Initial setup experience: D. Not sure if it was because I got pulled away partway through and it went back to the sleep screen mid-setup or because the wi-fi signal in our office was poor and it doesn't deal well with bad connectivity. The thing has one button and no manual, and still isn't as intuitive (or anywhere near as responsive) as an iPad, but being a techie I just screwed with it for half an hour until somehow I got it to reset and recover. Had that happened to a normal user with limited time and patience I suspect there would have been at least a tech support call, perhaps a return. But once I finally fixed that, everything was fine.
UI/Controls: C+. I got some previous gen Kindle a while back and returned it in the 30 day return period because it was so annoying. Looked and felt like something 5 years older than it was, and the physical keyboard took up a big chunk of real estate better spent on the primary use case (reading books). This is much improved, with a touchscreen and a single physical (lock) button. Still not as user-friendly as an iPad, but pretty good. Major gripe: it's slow as *$&%. Seriously, this thing is waaay less responsive than my now over 3 year old 1st gen iPad, and it doesn't even have to deal with complexities like color. And I don't think it's the eInk screen, it's the software. Turn a page...wait...do it again..oh! There it went--two pages! But you learn to accept that and it's fine. Getting very tired of accepting poor performance from gadgets, though. Every once in a while you step back and realize you've been trained by the device and that someday there will be somebody watching you on video amazed by how tolerant you were.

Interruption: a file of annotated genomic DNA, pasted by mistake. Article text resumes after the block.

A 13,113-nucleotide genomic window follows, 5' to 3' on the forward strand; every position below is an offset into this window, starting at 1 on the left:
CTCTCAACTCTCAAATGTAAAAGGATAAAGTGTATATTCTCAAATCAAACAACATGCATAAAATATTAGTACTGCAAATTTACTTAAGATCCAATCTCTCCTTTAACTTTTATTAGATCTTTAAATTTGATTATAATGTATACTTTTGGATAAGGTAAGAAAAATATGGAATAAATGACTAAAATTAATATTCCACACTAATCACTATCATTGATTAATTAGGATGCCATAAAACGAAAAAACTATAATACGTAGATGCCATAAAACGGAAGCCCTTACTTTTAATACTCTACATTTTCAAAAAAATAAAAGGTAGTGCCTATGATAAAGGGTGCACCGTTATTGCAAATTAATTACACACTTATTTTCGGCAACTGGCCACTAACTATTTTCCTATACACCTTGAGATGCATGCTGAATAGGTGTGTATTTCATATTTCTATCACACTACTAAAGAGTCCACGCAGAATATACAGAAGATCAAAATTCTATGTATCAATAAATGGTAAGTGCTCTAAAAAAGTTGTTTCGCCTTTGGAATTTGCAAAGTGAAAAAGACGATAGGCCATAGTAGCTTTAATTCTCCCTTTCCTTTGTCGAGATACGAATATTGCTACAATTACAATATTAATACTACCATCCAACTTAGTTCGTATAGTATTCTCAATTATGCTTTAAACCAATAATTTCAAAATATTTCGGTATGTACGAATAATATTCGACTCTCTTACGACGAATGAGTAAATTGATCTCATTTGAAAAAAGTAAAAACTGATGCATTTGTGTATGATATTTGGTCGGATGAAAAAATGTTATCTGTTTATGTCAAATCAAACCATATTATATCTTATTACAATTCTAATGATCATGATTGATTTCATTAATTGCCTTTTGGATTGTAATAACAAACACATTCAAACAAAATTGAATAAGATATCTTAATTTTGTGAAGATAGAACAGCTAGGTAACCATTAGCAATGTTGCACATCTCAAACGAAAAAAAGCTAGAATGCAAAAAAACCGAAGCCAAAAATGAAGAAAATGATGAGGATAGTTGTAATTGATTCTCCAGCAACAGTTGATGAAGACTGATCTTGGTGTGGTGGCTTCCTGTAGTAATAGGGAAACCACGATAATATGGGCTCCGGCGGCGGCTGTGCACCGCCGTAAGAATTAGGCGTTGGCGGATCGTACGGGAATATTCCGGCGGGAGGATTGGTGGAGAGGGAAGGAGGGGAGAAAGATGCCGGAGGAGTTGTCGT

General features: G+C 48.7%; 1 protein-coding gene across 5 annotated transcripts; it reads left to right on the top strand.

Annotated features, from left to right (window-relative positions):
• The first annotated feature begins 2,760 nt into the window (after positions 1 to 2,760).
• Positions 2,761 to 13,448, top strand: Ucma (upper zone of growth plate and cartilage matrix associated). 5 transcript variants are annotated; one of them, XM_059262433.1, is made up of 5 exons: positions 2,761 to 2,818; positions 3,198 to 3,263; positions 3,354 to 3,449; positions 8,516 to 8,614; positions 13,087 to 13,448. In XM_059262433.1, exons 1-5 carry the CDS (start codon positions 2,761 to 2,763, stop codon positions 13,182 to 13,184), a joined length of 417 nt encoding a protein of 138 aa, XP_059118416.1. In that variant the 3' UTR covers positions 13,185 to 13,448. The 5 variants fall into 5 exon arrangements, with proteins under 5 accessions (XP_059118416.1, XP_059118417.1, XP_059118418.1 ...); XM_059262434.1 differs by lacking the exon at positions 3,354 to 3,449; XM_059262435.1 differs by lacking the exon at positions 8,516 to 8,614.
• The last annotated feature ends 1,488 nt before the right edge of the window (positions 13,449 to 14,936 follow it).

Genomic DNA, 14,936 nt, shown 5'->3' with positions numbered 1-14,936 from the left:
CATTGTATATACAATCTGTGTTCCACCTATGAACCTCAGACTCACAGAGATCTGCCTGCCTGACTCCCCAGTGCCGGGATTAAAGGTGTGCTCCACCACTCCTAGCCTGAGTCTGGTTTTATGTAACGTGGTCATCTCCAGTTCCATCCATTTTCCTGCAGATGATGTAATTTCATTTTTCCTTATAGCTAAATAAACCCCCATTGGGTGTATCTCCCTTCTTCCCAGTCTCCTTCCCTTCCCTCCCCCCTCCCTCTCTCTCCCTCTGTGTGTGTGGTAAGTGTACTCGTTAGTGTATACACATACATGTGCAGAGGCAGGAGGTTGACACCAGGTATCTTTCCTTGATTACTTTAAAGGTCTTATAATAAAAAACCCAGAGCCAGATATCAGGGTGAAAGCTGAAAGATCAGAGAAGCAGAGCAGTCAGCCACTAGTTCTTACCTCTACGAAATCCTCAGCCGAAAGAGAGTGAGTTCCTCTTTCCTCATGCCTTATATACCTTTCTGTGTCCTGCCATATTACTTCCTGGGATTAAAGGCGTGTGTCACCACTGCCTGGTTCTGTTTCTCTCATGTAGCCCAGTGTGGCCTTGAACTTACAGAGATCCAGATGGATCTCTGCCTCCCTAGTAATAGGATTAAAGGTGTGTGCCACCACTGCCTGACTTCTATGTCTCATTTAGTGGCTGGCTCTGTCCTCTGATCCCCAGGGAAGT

Screen: B+. Only dinged for touchscreen responsiveness and general slowness, which is probably more software than hardware. Text looks excellent, but needs more use to really reach a verdict. Backlight is a very nice feature, and pretty well implemented in software. Low battery use of eInk screen, like all Kindles, should be excellent, though how the backlight affects it remains to be seen. Highlighting text seems to work well (it's a disaster in the Kindle app on Microsoft Surface RT, when I read with it I actually do highlighting separately on my iPhone, which is completely stupid), though of course no color. Haven't tried the dictionary, but looks like it should work pretty well.
General form factor: A. I suspect the Kindle app running on a newer retina iPad would be just as good or better than the Paperwhite in many ways, but this is small, light, and much cheaper. (Not sure how it compares to Android tablets, though.) But this is something that will be great on the nightstand, in a plane, travelling, etc. Also stupidly easy to lose on a plane, but I guess an iPad is too. :)
So...gonna keep this one, I think, unlike my previous Kindle. They've obviously come a long way and hopefully this one has room to grow with some software updates.